Current and Recent Projects

The ICLS program involves staff from 10 different departments, covering European, Asian, Latin American and Middle Eastern language-based disciplines, as well as the Department of English in the School of Letters, Art and Media, with expertise in literature, film, theatre, cultural and visual studies, and social sciences.

This makes it an important hub for interdisciplinary research within the School and the Faculty, and the program has hosted a variety of research projects over the years.

Current and Past Projects:

In 2015, ICLS began a collaboration with the project Transnationalizing Modern Languages: Mobility, Identity and Translation in Modern Italian Cultures, organized by the Study of Cultural Memory, IMLR, London. The program hosted a talk by Dr. Barbara Spadaro (University of Bristol, UK), entitled “Dwelling Memories, Shifting Repertoires: Images of Jewish Homes in Italian Narratives from Libya.” This was followed by a joint discussion with Dr. Lucia Sorbera (Arabic Studies), Dr. Avril Alba (Jewish and Biblical Studies), Dr. Giorgia Alu (Italian Studies) and Dr. Rebecca Suter (current ICLS director and Japanese Studies) about future collaboration with the Transnationalizing Modern Languages project.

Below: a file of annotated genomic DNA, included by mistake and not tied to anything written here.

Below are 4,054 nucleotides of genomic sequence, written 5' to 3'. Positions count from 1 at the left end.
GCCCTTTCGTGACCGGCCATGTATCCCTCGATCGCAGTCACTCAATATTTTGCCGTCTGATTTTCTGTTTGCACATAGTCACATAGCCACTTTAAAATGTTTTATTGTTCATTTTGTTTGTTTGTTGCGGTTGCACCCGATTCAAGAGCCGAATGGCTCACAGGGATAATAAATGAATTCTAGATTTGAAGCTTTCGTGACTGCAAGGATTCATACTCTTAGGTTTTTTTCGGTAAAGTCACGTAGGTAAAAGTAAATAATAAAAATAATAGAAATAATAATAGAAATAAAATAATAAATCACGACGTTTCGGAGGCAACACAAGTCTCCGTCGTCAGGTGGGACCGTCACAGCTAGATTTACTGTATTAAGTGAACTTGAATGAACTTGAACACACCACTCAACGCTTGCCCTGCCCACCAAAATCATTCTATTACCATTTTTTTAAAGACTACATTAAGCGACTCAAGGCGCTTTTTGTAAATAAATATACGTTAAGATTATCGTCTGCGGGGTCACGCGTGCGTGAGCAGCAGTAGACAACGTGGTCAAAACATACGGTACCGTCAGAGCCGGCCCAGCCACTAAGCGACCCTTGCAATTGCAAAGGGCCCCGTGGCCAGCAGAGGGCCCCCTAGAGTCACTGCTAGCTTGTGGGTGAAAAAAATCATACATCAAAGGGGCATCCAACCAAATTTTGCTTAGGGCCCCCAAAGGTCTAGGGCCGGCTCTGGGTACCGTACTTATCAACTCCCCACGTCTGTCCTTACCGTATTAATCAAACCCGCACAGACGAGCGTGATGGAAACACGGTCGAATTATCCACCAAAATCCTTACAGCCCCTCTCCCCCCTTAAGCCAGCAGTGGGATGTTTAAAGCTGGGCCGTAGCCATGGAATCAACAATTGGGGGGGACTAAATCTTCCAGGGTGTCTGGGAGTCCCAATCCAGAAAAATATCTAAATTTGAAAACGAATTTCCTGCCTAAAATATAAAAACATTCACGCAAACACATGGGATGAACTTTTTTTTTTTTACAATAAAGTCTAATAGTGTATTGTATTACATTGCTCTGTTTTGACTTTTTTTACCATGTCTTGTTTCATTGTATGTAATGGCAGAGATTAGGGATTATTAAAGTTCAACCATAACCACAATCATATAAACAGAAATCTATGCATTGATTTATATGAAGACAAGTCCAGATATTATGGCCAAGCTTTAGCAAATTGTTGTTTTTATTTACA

In 2014, a collective volume emerged from the experience of co-teaching one of the ICLS units, Watching Stars: Film and the Star System. The volume, titled Stars in World Cinema: Film Icons and Star Systems (I.B. Tauris 2014), was edited by Dr. Michelle Royer and Dr. Andrea Bandhauer, and contained chapters by international film studies and celebrity culture experts as well as five chapters by members of ICLS.

In 2010, ICLS was one of the sponsors of the international conference “Transcultural Mappings: Emerging Issues in Comparative, Transnational and Area Studies,” organized by Associate Professor Bronwyn Winter, another founding member of the program. The conference brought together a large number of international researchers and postgraduate students, discussing how the notions of “transnational” and “transcultural” function as conceptual frameworks that enable us to develop new interdisciplinary (or indeed transdisciplinary) epistemologies of the global, the local, and the “glocal.”

In 2009, for the first time in the history of the International Comparative Literature Association, the 2009 workshop of the Literary Theory Committee was held in Australia, at the University of Sydney from 12 to15 June. The workshop, “The Aestheticisation of Emotion,” was convened by Dr Paolo Bartoloni, one of the founders of the ICLS program, and brought together eight international scholars and nine Sydney University academics from across the Faculty of Arts. The discussion focused on issues ranging from the “globosphere”, emotion and political transformation, to James Bond movies and national desires.